The Last Widow - Karin Slaughter Page 0,1
Michelle told her daughter, “I’ll handle the boss. Just lip gloss, though. Nothing else. Pick the one that makes you happy.”
And it did make her happy. So happy that Michelle felt herself smiling at the woman in the checkout line, who surely understood that the glittery tube of candy pink Sassafras Yo Ass! was not for the thirty-nine-year-old woman in running shorts with her sweaty hair scooped into a baseball cap.
“This—” Ashley was so gleeful she could barely speak. “This is so great, Mom. I love you so much, and I’ll be responsible. So responsible.”
Michelle’s smile must have shown the early stages of rigor mortis as she started to load up their purchases into cloth bags.
The iPhone. She had to make it about the iPhone, because they had agreed about that, too, but then all of Ashley’s friends had shown up at summer camp with one and the No absolutely not had turned into I couldn’t let her be the only kid without one while Michelle was away at a conference.
Ashley happily scooped up the bags and headed for the exit. Her iPhone was already out. Her thumb slid across the screen as she alerted her friends to the lip gloss, likely predicting that in a week’s time, she’d be sporting blue eyeshadow and doing that curve thing at the edges of her eyes that made girls look like cats.
Michelle felt herself start to catastrophize.
Ashley could get conjunctivitis or sties or blepharitis from sharing eye make-up. Herpes simplex virus or hep C from lip gloss and lip liner, not to mention she could scratch her cornea with a mascara wand. Didn’t some lipsticks contain heavy metals and lead? Staph, strep, E. coli. What the hell had Michelle been thinking? She could be poisoning her own daughter. There were hundreds of thousands of proven studies about surface contaminants as opposed to the relative handfuls positing the indirect correlation between brain tumors and cell phones.
Up ahead, Ashley laughed. Her friends were texting back. She swung the bags wildly as she crossed the parking lot. She was eleven, not twelve, and twelve was still terribly young, wasn’t it? Because make-up sent a signal. It telegraphed an interest in being interested in, which was a horribly non-feminist thing to say but this was the real world and her daughter was still a baby who knew nothing about rebuffing unwanted attention.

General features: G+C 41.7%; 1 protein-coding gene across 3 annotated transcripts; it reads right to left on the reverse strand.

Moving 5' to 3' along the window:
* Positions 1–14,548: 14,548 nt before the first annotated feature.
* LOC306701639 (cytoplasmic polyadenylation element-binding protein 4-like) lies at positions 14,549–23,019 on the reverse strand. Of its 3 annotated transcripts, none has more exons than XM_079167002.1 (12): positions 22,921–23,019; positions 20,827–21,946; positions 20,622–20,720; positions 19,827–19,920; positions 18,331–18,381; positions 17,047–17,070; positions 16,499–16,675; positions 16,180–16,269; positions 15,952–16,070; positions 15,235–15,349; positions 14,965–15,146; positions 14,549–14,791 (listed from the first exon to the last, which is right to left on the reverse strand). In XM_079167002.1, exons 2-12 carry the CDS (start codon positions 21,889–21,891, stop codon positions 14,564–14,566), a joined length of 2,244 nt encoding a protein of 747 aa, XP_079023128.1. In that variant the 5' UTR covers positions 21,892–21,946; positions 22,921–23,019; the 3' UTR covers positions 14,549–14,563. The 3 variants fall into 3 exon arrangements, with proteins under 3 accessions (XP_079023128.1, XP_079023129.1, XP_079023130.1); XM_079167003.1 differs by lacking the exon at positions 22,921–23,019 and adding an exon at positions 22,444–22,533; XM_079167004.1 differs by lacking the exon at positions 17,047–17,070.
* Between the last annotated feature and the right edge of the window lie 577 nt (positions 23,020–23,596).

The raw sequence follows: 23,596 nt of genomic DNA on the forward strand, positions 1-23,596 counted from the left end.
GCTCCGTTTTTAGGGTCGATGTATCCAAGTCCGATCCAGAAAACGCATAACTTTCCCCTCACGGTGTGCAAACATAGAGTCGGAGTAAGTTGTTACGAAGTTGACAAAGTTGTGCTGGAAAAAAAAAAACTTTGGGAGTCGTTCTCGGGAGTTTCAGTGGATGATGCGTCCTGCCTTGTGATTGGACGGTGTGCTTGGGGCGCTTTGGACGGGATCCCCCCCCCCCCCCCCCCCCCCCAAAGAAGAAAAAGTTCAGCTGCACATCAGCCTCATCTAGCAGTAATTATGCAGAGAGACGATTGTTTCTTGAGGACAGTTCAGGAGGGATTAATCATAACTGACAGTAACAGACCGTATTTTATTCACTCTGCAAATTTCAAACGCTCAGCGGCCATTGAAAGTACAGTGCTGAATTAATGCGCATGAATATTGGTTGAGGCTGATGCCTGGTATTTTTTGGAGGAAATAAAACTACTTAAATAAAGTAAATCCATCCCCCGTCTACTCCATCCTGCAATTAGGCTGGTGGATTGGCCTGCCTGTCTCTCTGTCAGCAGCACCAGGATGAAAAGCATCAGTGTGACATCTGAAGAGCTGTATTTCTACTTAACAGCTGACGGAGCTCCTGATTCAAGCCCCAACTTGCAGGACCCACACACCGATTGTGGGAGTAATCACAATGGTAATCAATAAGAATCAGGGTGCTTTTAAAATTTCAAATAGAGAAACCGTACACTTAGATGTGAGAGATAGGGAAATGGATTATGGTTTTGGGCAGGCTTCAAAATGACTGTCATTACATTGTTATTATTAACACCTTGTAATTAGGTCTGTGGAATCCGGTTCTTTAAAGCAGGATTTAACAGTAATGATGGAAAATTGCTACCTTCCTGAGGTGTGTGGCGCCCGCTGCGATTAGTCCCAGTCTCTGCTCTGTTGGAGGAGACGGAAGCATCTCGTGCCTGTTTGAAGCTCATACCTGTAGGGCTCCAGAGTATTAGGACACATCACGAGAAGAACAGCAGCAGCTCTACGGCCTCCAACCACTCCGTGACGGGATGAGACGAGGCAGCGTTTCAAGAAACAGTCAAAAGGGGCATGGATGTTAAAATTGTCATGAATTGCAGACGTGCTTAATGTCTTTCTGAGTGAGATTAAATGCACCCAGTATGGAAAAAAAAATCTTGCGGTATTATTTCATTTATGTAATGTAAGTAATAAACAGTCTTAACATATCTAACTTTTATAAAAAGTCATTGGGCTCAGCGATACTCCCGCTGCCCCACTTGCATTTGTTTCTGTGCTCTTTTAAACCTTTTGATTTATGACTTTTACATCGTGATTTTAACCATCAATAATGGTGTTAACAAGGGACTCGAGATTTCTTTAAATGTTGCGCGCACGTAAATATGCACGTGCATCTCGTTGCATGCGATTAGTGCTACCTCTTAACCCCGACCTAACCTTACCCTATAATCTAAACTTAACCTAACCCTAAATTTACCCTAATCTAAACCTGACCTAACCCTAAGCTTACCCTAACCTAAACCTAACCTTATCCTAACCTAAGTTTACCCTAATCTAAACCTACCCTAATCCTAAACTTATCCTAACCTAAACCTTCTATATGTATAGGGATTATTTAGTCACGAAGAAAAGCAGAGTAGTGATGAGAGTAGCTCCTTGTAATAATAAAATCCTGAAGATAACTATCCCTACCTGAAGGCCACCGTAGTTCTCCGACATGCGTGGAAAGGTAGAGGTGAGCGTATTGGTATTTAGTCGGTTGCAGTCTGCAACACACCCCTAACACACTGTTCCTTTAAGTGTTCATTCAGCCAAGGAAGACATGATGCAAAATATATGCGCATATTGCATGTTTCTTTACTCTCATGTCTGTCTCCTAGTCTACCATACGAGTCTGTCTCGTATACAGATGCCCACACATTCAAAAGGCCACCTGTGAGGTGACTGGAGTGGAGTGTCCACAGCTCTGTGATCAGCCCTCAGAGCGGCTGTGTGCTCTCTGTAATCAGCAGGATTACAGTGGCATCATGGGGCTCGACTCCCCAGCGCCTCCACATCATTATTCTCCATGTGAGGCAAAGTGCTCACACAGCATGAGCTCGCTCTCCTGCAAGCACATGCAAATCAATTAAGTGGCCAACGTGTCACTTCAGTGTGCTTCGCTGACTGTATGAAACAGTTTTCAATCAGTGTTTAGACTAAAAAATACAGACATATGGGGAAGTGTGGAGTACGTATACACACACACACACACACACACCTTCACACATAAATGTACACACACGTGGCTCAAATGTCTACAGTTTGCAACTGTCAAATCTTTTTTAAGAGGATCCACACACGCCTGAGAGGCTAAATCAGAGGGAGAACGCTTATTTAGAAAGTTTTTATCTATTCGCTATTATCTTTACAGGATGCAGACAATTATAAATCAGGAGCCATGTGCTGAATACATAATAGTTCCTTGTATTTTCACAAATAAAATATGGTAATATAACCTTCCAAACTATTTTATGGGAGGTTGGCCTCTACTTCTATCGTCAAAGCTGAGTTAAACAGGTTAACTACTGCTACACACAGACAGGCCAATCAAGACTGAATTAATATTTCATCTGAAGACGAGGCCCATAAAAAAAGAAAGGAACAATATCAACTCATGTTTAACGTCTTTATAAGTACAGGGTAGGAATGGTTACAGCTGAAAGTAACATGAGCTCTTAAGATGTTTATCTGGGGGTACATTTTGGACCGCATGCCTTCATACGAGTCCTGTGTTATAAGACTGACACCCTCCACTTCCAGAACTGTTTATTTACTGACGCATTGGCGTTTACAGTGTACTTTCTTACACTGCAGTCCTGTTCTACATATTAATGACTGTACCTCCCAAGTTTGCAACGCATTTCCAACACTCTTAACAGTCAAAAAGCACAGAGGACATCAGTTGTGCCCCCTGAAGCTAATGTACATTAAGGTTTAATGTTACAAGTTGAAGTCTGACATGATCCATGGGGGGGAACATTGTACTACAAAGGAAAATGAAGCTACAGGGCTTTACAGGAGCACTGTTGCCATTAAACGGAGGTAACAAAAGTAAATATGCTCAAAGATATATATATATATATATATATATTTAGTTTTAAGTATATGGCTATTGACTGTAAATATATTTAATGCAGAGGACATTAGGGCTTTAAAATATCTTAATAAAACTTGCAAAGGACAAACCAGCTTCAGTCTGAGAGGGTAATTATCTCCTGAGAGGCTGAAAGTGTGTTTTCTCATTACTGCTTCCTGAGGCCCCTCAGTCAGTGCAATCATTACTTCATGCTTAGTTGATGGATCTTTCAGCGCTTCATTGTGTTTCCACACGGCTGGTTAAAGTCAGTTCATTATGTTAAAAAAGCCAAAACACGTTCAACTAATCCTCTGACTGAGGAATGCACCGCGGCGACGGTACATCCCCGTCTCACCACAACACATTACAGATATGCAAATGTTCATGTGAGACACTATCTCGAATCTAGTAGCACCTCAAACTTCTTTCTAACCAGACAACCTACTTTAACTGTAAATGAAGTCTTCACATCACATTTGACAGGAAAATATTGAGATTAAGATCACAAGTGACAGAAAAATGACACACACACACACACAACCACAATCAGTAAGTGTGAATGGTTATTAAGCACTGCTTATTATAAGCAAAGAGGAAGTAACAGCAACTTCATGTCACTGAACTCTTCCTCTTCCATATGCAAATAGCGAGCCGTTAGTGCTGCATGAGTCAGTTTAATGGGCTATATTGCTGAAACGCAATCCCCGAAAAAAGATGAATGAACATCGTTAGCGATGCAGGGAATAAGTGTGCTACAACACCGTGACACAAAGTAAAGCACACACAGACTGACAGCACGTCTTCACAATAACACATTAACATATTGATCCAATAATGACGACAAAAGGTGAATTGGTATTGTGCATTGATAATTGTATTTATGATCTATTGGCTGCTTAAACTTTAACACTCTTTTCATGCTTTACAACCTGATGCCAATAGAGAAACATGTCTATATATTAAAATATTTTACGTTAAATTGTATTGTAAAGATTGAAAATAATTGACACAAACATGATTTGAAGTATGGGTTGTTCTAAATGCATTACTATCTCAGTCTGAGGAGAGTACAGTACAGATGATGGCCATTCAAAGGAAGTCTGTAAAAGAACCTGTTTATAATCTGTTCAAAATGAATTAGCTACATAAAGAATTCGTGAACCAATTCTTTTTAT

Michelle silently shook her head. Such a slippery slope. From lip gloss to MRSA to Phyllis Schlafly. She had to lock down her wild thoughts so that by the time she got home, she could present a reasoned explanation for buying Ashley make-up when they had made a solemn, parental vow not to.
As they had with the iPhone.
She reached into her purse to find her keys. It was dark outside. The overhead lights weren’t enough, or maybe she needed her glasses because she was getting old—was already old enough to have a daughter who wanted to send signals to boys. She could be a grandmother in a few years’ time. The thought made her stomach somersault into a vat of anxiety. Why hadn’t she bought wine?
She glanced up to make sure Ashley hadn’t bumped into a car or fallen off a cliff while she was texting.
Michelle felt her mouth drop open.
A van slid to a stop beside her daughter.
The side door rolled open.
A man jumped out.
Michelle gripped her keys. She bolted into a full-out run, cutting the distance between herself and her daughter.
She started to scream, but it was too late.
Ashley had run off, just like they had taught her to do.
Which was fine, because the man did not want Ashley.
He wanted Michelle.
ONE MONTH LATER
Sunday, August 4, 2019
Sunday, August 4, 1:37 p.m.
Sara Linton leaned back in her chair, mumbling a soft, “Yes, Mama.” She wondered if there would ever come a point in time when she was too old to be taken over her mother’s knee.
“Don’t give me that placating tone.” The miasma of Cathy’s anger hung above the kitchen table as she angrily snapped a pile of green beans over a newspaper. “You’re not like your sister. You don’t flit around. There was Steve in high school, then Mason for reasons I still can’t comprehend, then Jeffrey.” She glanced up over her glasses. “If you’ve settled on Will, then settle on him.”
Sara waited for her Aunt Bella to fill in a few missing men, but Bella just played with the string of pearls around her neck as she sipped her iced tea.
Cathy continued, “Your